WASHINGTON April 14 —
Saddam Hussein's first wife is believed to have left Iraq, and
some uncorroborated reports put her and some other Iraqi leaders in
Syria, American officials said Monday.
But some officials, speaking on the condition of anonymity, said
the intelligence on those leaders going to Syria falls well short of
confirmed information, and in some cases is viewed as rumor.
Some reports put Saddam's first wife, Sajida Khairallah Telfah,
in Syria, but other reports put her in other countries that
officials declined to specify. It is unclear when she left Iraq.
Only one top Iraqi official, nuclear scientist Jaffar al-Jaffer,
is known to have fled for Syria, a senior U.S. official said Monday.
But al-Jaffer left and turned himself into authorities in another,
undisclosed Middle East country, U.S. officials said.
Bush administration officials have publicly alleged that Syria is
taking in members of Saddam's regime.
As early as April 2, Defense Secretary Donald H. Rumsfeld spoke
of unconfirmed reports that members of the Iraqi president's family,
including his first wife, had fled.
The officials said Monday that information on the wife's
departure, but not her destination, has firmed up since then.
The whereabouts and status of other members of Saddam's immediate
family likewise are not known. Nor do officials have definitive word
on Saddam or his elder sons, Odai and Qusai, both senior leaders in
Other members of Saddam's family may have information on their
whereabouts, including Saddam's second wife, three daughters and
another son, officials said. All kept low profiles during Saddam's
rule, and none held senior positions.
Saddam's first wife was mother to Odai, Qusai and three
daughters: Raghad, Saddam's favorite; Rana; and Hala. Some of the
children have children of their own. Saddam remains married to both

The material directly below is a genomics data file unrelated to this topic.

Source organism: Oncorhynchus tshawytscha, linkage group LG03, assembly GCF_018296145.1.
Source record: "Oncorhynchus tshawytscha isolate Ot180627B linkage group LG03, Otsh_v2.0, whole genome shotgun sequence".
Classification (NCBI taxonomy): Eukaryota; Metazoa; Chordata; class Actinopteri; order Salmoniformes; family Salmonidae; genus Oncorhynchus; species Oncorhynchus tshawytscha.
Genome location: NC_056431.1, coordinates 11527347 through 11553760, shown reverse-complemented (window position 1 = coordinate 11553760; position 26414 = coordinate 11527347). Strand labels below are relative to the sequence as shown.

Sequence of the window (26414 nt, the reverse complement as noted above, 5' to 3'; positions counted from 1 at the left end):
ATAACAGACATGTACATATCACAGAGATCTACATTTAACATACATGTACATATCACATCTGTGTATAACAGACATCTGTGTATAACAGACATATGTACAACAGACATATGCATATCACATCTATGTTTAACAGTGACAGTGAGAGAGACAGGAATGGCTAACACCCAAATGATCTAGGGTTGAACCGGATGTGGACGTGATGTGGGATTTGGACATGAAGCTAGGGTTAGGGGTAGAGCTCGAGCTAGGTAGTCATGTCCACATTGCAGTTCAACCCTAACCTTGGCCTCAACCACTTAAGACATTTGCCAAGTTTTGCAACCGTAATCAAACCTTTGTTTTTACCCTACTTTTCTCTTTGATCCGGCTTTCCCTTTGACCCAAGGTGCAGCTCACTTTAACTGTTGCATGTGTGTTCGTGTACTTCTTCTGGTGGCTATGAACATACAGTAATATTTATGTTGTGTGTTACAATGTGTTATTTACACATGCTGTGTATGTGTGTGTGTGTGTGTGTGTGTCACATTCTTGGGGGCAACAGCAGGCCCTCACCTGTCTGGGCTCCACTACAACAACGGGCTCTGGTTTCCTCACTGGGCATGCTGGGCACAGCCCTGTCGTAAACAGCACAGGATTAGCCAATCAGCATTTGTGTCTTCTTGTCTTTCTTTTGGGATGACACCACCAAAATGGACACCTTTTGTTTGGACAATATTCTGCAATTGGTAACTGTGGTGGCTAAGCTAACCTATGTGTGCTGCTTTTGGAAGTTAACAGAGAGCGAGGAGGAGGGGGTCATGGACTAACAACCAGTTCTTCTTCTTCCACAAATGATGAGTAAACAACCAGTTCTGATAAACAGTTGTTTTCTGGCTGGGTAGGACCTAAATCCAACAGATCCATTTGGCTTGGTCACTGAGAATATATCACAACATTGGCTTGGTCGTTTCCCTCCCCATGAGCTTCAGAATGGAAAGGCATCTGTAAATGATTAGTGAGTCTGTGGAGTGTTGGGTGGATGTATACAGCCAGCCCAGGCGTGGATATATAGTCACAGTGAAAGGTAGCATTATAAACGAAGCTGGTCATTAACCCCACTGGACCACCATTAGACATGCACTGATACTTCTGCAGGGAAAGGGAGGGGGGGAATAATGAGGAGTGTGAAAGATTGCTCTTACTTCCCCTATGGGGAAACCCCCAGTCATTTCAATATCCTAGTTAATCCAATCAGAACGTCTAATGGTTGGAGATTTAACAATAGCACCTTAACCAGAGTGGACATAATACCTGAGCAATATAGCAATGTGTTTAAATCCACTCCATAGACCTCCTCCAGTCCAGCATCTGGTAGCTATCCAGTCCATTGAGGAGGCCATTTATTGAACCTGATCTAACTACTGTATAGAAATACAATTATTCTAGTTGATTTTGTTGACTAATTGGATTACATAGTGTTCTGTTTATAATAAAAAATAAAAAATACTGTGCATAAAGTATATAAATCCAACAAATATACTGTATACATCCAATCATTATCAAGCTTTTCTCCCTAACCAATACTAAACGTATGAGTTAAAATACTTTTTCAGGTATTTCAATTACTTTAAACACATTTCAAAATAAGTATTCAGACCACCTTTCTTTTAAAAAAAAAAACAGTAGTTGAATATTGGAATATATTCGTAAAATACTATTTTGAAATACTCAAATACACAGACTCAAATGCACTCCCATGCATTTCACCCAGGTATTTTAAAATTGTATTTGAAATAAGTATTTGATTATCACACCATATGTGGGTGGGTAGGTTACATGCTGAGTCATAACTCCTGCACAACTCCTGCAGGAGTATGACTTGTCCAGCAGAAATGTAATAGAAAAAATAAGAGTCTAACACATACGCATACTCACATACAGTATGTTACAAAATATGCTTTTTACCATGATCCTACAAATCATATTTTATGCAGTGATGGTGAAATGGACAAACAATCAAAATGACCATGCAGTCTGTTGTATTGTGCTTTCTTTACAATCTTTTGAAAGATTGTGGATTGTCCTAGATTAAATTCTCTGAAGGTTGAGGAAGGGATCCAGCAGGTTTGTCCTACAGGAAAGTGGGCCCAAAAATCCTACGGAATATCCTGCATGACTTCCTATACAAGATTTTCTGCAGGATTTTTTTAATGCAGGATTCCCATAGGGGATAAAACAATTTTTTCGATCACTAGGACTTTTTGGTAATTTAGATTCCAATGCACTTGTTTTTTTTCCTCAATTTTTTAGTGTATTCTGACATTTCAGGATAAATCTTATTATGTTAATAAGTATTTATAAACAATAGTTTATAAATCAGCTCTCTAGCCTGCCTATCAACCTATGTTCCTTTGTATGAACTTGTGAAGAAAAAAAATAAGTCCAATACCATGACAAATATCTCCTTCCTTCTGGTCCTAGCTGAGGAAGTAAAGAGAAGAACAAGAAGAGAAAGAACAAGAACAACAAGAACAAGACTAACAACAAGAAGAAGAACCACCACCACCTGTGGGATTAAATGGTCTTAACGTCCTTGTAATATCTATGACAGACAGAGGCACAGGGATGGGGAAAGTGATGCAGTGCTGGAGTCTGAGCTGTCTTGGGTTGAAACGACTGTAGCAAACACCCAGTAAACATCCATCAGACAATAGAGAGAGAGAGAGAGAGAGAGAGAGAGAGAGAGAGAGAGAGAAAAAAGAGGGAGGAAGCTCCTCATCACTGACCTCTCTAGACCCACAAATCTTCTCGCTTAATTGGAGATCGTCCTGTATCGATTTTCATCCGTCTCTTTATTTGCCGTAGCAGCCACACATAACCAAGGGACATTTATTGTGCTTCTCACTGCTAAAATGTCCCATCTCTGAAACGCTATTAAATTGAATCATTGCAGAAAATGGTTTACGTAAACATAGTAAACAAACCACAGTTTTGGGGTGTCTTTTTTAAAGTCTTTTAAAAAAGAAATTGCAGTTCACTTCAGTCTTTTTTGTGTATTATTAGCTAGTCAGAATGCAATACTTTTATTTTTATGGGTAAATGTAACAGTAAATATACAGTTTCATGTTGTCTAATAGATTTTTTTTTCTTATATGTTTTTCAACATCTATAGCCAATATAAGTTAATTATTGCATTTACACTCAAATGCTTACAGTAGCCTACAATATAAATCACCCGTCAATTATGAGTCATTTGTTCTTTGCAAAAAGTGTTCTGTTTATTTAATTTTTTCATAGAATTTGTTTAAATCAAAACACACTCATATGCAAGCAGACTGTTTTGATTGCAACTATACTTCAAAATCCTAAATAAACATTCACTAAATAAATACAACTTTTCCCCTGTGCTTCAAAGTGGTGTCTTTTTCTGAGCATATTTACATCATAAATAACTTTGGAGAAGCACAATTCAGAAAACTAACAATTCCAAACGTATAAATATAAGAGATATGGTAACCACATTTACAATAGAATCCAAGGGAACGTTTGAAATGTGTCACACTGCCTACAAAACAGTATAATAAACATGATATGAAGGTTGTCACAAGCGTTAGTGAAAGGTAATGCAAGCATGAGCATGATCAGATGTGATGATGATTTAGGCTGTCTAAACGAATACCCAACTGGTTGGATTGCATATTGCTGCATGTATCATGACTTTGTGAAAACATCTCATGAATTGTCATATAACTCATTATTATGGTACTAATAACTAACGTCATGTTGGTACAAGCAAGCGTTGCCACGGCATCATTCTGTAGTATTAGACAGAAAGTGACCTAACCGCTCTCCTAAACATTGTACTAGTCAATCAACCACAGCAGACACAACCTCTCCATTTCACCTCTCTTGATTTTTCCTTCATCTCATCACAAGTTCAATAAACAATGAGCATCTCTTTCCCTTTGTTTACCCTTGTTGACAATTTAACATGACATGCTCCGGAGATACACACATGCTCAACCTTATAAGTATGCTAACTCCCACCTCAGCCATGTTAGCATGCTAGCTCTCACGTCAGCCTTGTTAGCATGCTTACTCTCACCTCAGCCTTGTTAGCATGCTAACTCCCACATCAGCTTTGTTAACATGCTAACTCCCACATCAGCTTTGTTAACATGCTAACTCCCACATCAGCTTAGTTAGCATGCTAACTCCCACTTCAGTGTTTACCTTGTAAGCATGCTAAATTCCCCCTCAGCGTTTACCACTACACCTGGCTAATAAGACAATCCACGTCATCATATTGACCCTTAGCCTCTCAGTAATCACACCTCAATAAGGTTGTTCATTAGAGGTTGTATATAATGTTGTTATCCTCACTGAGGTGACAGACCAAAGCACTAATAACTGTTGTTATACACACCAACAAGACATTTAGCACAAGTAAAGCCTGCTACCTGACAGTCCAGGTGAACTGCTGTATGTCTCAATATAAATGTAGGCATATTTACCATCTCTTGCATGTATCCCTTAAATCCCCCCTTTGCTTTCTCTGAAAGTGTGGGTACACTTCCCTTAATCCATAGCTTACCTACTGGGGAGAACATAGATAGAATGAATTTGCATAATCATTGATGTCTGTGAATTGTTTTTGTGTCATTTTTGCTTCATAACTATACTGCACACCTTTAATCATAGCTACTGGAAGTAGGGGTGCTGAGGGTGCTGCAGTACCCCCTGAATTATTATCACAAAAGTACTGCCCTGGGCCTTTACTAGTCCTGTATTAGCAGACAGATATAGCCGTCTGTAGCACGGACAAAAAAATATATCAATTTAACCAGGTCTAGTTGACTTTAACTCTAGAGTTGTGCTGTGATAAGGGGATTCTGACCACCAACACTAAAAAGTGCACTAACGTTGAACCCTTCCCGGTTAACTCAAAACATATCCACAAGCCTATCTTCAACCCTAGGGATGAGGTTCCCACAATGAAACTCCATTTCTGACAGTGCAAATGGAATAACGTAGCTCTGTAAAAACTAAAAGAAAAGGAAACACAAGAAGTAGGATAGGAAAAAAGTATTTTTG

wives. In Islam, a man may have as many as four wives.
In 1995, Raghad's and Rana's husbands defected from Iraq to
Jordan. The brothers were debriefed by Western intelligence
officials and reportedly disclosed secrets of Iraq's military and
They failed to gain the trust of Iraqi exiles, however, and
returned to Baghdad with their families six months later on Saddam's
promise neither they nor their families would be harmed. They were
shot down shortly after they arrived, and Saddam placed Sajida under
house arrest because she demanded that he punish the killers.
Opponents said they were instigated by Odai.
Saddam's second wife, Samira Shahbandar, was mother to Saddam's
other son, Ali Saddam Hussein. Saddam married Shahbandar, a daughter
of a prominent Iraqi family, in the late 1980s, and their son is not
believed to be old enough to have any responsibilities.
Saddam's half brother, Watban Ibrahim Hasan, an adviser to the
Iraqi president, was captured near Mosul in recent days, apparently
preparing to flee to Syria, U.S. officials said.
|Iraqis watch as others using a
crane try to knock down a statue depicting Iraqi President
Saddam Hussein in Baghdad, Monday, April 14, 2003. U.S. troops
spread throughout the city and stepped up security after
Iraqis expressed their anger over lawlessness that engulfed
the capital in recent days after the collapse of Hussein's
regime. (AP Photo/Lefteris
Copyright 2003 The Associated Press. All rights reserved. This
material may not be published, broadcast, rewritten, or